In a major about-face, President Ma Ying-jeou (馬英九) announced last night that the government will adjust electricity rates in three stages, with the first price increase to take effect on June 10.
Prices will rise by 40 percent of the originally planned adjustment on June 10, and another 40 percent on Dec. 10. The date for the remaining 20 percent will depend on whether the public is satisfied with state-run Taiwan Power Co’s (Taipower, 台電) reform efforts, Ma said at an impromptu press conference at the Presidential Office last night following a three-hour meeting with senior officials on the issue.
The rates for power consumed at night or during off-peak hours will be reduced from 62 percent of the peak rate to 50 percent, according to the new plan.
Taipower originally planned to raise rates by nearly 26 percent for households in the main bracket for power consumption — at 330 to 500 kilowatt-hours per month — which accounts for 67 percent of household users.
Under the new plan, rate hikes will not affect households and small businesses with electricity usage under 330 kilowatt-hours, Ma said.
“Our goal and purpose [for the hike] of reflecting reasonable electricity prices remains unchanged, but the ways of implementation can be adjusted,” Ma said. “The new plan will reduce the impact on regular households and industry, and take care of the lives of the majority.”
Minister of Economic Affairs Shih Yen-shiang (施顏祥) said the ministry would release further details of the rate adjustment plan as soon as possible.
The government initially planned to raise electricity rates on all sectors by between 8 percent and 37 percent effective May 15 to reflect soaring energy costs and to curb losses at Taipower. Under the initial proposal announced by the government on April 12, electricity prices would rise by an average of 16.9 percent for households, 30 percent for commercial establishments and 35 percent for industrial users.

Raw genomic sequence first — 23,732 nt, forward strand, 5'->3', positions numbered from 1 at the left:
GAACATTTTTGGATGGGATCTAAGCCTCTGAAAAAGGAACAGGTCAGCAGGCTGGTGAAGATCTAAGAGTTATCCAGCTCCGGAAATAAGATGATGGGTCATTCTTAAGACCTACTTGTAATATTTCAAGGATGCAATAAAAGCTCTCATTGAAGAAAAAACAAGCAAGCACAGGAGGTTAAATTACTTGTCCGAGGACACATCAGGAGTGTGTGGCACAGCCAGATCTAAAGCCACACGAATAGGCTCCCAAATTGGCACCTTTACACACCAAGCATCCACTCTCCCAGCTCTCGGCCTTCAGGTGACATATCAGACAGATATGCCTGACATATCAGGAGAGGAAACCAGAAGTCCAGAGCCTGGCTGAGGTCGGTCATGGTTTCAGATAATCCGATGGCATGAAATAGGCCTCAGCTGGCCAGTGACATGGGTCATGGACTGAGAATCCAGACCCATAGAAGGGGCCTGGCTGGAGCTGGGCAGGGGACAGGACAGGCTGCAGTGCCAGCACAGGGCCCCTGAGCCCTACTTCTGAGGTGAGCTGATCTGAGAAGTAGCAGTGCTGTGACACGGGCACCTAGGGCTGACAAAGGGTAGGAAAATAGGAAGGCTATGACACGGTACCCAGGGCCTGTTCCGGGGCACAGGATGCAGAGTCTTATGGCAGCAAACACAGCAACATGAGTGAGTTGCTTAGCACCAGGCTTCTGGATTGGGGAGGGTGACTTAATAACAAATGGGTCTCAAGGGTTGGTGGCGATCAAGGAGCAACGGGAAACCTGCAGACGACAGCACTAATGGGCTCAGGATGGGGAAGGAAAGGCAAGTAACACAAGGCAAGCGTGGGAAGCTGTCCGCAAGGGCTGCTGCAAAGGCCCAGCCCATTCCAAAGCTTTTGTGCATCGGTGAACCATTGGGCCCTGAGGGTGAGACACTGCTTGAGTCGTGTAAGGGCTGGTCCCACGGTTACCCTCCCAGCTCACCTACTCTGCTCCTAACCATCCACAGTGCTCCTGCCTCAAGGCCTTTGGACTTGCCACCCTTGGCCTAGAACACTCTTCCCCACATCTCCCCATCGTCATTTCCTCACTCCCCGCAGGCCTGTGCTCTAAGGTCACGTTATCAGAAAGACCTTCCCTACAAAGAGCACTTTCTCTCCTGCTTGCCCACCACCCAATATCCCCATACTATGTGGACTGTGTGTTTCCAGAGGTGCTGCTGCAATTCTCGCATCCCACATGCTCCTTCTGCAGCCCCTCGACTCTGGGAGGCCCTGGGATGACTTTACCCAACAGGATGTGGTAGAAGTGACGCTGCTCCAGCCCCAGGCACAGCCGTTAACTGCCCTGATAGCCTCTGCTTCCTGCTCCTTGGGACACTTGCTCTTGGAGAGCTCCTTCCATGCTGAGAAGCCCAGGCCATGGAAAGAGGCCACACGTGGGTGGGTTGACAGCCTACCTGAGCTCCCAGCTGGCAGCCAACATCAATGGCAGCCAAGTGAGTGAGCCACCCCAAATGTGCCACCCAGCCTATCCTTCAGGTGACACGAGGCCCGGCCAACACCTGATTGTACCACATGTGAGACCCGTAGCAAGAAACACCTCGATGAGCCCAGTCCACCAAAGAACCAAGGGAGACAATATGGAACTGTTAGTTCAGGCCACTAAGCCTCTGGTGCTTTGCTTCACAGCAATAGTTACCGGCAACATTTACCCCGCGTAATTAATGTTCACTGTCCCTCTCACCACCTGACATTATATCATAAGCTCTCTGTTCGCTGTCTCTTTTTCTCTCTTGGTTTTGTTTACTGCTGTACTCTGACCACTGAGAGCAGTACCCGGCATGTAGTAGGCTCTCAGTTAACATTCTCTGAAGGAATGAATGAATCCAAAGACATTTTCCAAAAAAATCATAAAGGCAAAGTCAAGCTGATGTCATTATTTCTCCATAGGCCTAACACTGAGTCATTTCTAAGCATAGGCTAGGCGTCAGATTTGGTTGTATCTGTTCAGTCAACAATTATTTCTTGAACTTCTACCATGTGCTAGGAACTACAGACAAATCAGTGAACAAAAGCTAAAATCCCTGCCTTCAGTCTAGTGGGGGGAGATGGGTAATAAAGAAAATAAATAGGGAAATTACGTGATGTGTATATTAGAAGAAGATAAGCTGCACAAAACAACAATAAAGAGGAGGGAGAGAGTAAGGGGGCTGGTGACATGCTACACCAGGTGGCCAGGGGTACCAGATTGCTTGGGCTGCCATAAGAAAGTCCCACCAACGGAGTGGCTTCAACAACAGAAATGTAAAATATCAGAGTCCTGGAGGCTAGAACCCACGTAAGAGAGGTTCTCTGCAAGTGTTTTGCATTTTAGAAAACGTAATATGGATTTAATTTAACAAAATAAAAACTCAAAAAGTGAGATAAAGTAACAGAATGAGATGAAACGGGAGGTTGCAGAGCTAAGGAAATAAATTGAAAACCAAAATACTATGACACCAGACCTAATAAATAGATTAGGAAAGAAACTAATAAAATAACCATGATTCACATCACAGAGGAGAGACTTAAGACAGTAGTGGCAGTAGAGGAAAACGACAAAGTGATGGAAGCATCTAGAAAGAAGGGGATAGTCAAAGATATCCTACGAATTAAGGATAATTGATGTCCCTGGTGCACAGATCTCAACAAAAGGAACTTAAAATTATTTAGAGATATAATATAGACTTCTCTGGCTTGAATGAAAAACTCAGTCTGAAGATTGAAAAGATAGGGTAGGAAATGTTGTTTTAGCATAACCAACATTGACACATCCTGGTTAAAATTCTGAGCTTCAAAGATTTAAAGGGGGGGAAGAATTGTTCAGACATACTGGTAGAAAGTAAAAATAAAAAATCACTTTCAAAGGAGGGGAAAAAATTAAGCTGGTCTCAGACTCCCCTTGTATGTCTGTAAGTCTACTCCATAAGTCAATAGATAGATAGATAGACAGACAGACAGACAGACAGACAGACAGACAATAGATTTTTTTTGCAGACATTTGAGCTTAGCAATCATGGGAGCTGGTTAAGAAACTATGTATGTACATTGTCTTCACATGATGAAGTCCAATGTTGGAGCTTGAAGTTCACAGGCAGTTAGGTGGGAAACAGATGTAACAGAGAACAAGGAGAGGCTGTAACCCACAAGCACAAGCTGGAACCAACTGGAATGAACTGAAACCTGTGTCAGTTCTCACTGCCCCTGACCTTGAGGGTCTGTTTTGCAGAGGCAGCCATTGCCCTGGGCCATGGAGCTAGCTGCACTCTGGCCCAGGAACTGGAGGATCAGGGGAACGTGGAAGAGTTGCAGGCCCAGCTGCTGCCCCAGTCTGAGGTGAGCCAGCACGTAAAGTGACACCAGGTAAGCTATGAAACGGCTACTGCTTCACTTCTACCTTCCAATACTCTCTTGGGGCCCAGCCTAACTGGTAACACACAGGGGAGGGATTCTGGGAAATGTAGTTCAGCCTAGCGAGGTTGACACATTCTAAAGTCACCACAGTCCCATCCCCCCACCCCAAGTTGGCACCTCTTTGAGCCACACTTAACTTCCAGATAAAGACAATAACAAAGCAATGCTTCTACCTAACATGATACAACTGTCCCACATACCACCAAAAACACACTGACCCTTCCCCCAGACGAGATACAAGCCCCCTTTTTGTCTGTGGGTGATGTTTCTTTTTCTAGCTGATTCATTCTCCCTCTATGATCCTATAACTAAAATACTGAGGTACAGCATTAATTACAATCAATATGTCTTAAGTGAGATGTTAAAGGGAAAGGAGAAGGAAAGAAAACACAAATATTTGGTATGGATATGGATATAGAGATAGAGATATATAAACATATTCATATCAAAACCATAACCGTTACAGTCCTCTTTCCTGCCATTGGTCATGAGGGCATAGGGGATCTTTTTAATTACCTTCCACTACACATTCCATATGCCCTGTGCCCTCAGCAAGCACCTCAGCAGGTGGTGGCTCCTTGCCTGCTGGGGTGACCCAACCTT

The announcement prompted an outcry from various sectors, ranging from business and industry groups, to the disabled and economically disadvantaged people and lawmakers across party lines. Opposition parties made several failed attempts to pass a legislative resolution to demand that the government not go ahead with the plan.
On Monday during a meeting between Ma and top government and Chinese Nationalist Party (KMT) officials, including Vice President Vincent Siew (蕭萬長), Premier Sean Chen (陳冲) and Legislative Speaker Wang Jin-pyng (王金平), Siew reportedly opposed implementing an electricity rate hike so soon after gasoline and diesel prices were raised on April 1.
Fuel prices increased by an average of 10.7 percent on April 1, the steepest pace in nearly four years.
Both Siew and Wang suggested the government should adjust the electricity rates in stages to give the public and industry more time to make adjustments.
Ma was quoted on Monday as saying the government “heard the public’s voice” and felt their pain, and promised to have the Ministry of Economic Affairs review the rate hike plan.
Earlier yesterday, Shih met with several KMT lawmakers to discuss possible revisions to the original proposal.
According to the ministry, due to rising international fuel prices, Taipower has incurred losses of NT$117.9 billion between 2008 and the end of last year. The last time the government raised electricity rates was at the end of 2008.
Raw material procurement accounts for 70 percent of the utility’s cost, the ministry said, adding that last year, electricity cost an average of NT$2.82 per kilowatt-hour, but was sold at NT$2.6, which led to a loss of NT$4.37 billion that year.
The 10 percent rise in gas prices and the original plan to increase electricity prices had led the government to revise its previous economic growth forecast downward by 0.47 percentage points to 3.38 percent for this year and to say it expected the consumer price index to increase by 1.94 percent this year, not the 1.48 percent it projected in February.
This story has been updated since it was originally published.
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